September 16, 2016
Traumatic experiences have immediate, automatic and powerful effects on the human brain. This presentation explains how fear and trauma can alter brain functioning during sexual assault, resulting in experiences and behaviors that are, unfortunately, still commonly misunderstood by many who work with victims of sexual assault.
Participants will learn about the key brain circuitries impacted by fear and trauma, including the prefrontal cortex and the fear circuitry. Participants will come to understand brain-based responses to sexual assault, especially those associated with involuntary habits and reflexes. This presentation provides a critical foundation for learning and applying trauma-informed responses with people who have been sexually assaulted.
Following this webinar series, participants will be better able to:
- Understand key brain circuitries impacted by fear and trauma.
- List a minimum of three common brain-based, involuntary subjective responses to sexual assault.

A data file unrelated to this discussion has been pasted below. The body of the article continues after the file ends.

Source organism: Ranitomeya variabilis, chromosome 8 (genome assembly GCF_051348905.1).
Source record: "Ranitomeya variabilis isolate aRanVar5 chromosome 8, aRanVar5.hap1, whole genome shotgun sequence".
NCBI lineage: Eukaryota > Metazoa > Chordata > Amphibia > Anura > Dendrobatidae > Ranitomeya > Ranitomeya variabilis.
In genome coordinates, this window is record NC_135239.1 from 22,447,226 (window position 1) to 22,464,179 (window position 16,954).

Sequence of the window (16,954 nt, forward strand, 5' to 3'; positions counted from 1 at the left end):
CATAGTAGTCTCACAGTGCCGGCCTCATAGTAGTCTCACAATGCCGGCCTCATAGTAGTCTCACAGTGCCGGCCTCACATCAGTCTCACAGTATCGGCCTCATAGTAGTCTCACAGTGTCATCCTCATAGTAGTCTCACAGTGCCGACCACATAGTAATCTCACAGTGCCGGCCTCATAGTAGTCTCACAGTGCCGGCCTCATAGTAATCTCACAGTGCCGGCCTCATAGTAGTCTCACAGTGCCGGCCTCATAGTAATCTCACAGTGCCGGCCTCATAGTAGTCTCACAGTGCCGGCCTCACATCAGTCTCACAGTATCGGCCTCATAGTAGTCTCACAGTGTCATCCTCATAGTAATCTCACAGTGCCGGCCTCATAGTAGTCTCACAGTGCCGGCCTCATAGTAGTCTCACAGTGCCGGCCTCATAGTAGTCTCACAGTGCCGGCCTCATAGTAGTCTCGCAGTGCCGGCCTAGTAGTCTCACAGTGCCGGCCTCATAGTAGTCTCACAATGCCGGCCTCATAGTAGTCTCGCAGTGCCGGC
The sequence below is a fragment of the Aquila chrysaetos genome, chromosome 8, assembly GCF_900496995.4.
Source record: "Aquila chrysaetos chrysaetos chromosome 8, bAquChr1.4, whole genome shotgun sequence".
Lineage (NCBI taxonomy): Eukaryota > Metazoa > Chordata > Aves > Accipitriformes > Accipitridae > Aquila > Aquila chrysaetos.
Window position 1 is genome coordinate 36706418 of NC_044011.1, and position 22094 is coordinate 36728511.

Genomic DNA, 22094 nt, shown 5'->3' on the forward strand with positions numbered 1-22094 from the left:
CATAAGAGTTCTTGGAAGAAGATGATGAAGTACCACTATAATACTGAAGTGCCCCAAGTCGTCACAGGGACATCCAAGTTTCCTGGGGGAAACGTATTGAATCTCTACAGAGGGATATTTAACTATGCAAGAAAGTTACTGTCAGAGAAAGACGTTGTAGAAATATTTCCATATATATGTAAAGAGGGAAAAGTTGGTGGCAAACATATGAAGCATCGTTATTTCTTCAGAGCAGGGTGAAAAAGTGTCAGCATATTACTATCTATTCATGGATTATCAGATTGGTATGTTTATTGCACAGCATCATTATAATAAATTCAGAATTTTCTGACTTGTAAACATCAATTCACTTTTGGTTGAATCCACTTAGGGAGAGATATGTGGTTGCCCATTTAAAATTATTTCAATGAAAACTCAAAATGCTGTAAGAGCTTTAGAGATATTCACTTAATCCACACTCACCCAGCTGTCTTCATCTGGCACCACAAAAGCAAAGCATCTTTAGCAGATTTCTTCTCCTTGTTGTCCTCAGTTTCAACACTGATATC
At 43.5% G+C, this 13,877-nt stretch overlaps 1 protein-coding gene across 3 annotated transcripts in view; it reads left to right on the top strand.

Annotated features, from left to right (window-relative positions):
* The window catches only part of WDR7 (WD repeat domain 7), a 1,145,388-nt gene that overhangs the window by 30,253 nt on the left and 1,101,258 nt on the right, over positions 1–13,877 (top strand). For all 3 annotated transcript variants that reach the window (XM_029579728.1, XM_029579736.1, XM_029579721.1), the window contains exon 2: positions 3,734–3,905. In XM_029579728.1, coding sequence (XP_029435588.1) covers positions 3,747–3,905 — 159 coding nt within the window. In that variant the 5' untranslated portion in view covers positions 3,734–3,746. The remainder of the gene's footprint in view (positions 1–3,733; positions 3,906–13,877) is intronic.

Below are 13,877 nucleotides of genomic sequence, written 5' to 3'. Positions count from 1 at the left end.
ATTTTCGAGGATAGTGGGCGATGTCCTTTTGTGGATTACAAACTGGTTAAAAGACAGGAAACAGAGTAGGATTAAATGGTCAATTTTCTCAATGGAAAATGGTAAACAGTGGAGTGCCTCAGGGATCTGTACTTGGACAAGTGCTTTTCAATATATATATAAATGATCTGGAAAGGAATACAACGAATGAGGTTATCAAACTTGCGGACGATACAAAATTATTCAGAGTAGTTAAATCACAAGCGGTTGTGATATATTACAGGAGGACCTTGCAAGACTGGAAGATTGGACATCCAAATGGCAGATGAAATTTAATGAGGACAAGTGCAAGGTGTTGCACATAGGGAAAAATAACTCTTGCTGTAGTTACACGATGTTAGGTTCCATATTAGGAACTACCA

- Identify possible brain-based habitual behaviors determined by social conditioning, and reflexive behaviors selected by evolution, that can occur involuntarily during sexual assault.
- PDF – 3 Slides / Page
- Chat Questions
- Key Info One Page Handout
- Handout for Victim Advocates
- Handout for Interviewers
- Why Rape and Trauma Survivors Have Fragmented and Incomplete Memories – Time.com
- Why Many Rape Victims Don’t Fight or Yell – Washington Post
- Short Videos Showing Survival Reflexes
This project is supported by Grant No. 2013-TA-AX-K045 awarded by the Office on Violence Against Women, U.S. Department of Justice. The opinions, findings, conclusions, and recommendations expressed in this publication/program are those of the authors and do not necessarily reflect the views of the Department of Justice, Office on Violence Against Women.